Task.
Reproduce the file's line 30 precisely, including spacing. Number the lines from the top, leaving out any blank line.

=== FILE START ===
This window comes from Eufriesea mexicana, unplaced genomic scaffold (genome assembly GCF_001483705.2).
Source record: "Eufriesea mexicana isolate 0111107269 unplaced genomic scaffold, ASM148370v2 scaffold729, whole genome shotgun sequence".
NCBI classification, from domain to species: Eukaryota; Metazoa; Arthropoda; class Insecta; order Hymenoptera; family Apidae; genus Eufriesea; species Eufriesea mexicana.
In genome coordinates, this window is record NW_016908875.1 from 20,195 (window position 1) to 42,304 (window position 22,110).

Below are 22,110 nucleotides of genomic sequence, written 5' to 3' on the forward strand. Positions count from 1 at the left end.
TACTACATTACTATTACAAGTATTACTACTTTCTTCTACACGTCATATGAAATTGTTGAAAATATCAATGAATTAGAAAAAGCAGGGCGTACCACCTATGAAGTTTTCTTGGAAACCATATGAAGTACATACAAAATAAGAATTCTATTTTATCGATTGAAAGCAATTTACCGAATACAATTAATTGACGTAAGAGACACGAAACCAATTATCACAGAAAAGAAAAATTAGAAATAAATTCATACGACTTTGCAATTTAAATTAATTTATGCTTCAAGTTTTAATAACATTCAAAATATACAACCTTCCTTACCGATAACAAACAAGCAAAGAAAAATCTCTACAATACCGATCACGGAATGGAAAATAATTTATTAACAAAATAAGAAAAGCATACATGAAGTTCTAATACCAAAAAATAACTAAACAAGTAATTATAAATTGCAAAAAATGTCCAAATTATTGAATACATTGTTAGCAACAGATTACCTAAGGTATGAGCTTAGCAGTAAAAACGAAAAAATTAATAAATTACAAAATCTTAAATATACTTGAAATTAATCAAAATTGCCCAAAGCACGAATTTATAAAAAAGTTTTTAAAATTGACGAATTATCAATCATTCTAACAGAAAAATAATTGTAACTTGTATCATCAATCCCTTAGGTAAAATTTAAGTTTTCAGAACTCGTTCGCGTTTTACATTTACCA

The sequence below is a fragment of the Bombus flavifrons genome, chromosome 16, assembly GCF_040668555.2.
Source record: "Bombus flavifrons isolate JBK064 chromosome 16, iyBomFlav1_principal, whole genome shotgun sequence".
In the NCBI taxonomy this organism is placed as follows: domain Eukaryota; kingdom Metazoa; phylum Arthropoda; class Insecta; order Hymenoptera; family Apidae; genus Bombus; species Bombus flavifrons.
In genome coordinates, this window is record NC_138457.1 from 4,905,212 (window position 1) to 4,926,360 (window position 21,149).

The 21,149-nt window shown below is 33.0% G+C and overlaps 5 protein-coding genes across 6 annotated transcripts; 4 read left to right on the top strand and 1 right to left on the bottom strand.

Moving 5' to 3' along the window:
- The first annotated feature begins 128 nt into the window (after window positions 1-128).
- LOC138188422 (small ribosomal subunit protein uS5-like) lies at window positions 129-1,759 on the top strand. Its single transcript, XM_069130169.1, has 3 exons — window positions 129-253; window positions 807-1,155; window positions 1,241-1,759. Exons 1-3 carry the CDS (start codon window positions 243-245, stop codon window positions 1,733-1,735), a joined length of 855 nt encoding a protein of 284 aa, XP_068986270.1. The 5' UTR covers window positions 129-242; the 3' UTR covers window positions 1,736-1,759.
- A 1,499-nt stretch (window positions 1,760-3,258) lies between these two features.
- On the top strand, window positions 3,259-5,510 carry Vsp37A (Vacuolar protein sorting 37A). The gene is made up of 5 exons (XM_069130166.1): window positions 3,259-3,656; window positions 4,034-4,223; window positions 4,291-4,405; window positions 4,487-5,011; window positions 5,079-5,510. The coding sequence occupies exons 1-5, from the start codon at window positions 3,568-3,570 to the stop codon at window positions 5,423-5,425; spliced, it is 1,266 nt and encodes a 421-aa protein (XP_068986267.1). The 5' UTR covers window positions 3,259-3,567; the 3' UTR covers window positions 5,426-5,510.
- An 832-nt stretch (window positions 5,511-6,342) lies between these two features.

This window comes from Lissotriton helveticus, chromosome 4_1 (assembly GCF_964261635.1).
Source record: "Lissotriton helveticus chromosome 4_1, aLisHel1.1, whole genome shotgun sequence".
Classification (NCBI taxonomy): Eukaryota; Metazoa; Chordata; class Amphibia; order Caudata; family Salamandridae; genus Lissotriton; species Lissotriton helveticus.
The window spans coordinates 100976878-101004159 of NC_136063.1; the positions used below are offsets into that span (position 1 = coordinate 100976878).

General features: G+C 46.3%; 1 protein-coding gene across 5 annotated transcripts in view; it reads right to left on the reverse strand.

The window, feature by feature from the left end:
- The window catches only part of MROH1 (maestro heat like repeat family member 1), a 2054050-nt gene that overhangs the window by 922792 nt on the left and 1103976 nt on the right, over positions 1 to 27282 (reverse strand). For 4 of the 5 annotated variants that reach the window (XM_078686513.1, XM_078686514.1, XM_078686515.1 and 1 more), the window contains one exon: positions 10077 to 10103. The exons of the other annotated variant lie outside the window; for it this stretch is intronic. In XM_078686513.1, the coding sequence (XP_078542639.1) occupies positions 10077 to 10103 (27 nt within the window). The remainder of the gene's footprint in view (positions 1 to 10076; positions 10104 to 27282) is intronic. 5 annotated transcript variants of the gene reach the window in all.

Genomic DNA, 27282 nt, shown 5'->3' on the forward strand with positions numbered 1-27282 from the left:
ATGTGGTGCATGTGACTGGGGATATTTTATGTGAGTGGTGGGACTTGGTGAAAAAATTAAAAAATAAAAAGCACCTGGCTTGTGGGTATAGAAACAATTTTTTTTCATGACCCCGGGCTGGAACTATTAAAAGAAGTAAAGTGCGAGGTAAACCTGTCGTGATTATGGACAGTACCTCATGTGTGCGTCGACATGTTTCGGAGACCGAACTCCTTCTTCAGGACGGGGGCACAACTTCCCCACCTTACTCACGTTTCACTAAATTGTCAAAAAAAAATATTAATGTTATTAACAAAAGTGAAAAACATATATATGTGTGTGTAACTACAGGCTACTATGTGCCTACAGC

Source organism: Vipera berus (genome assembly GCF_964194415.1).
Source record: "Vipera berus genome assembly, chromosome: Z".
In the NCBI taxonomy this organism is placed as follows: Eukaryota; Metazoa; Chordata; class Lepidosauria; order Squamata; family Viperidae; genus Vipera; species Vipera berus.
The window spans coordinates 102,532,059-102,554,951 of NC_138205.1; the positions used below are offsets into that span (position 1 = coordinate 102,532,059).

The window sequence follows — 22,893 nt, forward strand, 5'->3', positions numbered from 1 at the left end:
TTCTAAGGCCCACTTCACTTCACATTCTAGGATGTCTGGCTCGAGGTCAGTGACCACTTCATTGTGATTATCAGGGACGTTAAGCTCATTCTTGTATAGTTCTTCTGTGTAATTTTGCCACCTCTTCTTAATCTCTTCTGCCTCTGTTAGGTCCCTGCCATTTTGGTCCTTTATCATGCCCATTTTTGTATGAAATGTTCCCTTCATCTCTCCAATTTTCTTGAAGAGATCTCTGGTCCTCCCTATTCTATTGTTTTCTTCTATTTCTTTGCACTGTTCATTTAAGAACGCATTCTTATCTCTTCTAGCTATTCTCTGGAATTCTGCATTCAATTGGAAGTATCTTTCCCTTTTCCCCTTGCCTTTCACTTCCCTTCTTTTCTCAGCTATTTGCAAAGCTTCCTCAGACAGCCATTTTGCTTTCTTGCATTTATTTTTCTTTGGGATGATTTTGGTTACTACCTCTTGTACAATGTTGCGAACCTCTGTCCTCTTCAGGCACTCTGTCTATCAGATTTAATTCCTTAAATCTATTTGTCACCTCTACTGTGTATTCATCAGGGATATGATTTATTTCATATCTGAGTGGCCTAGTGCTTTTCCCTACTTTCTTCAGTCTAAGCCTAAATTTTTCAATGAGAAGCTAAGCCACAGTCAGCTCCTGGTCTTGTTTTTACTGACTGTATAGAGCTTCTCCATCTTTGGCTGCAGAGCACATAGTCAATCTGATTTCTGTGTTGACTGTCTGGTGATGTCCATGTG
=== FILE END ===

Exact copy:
The window spans coordinates 102,532,059-102,554,951 of NC_138205.1; the positions used below are offsets into that span (position 1 = coordinate 102,532,059).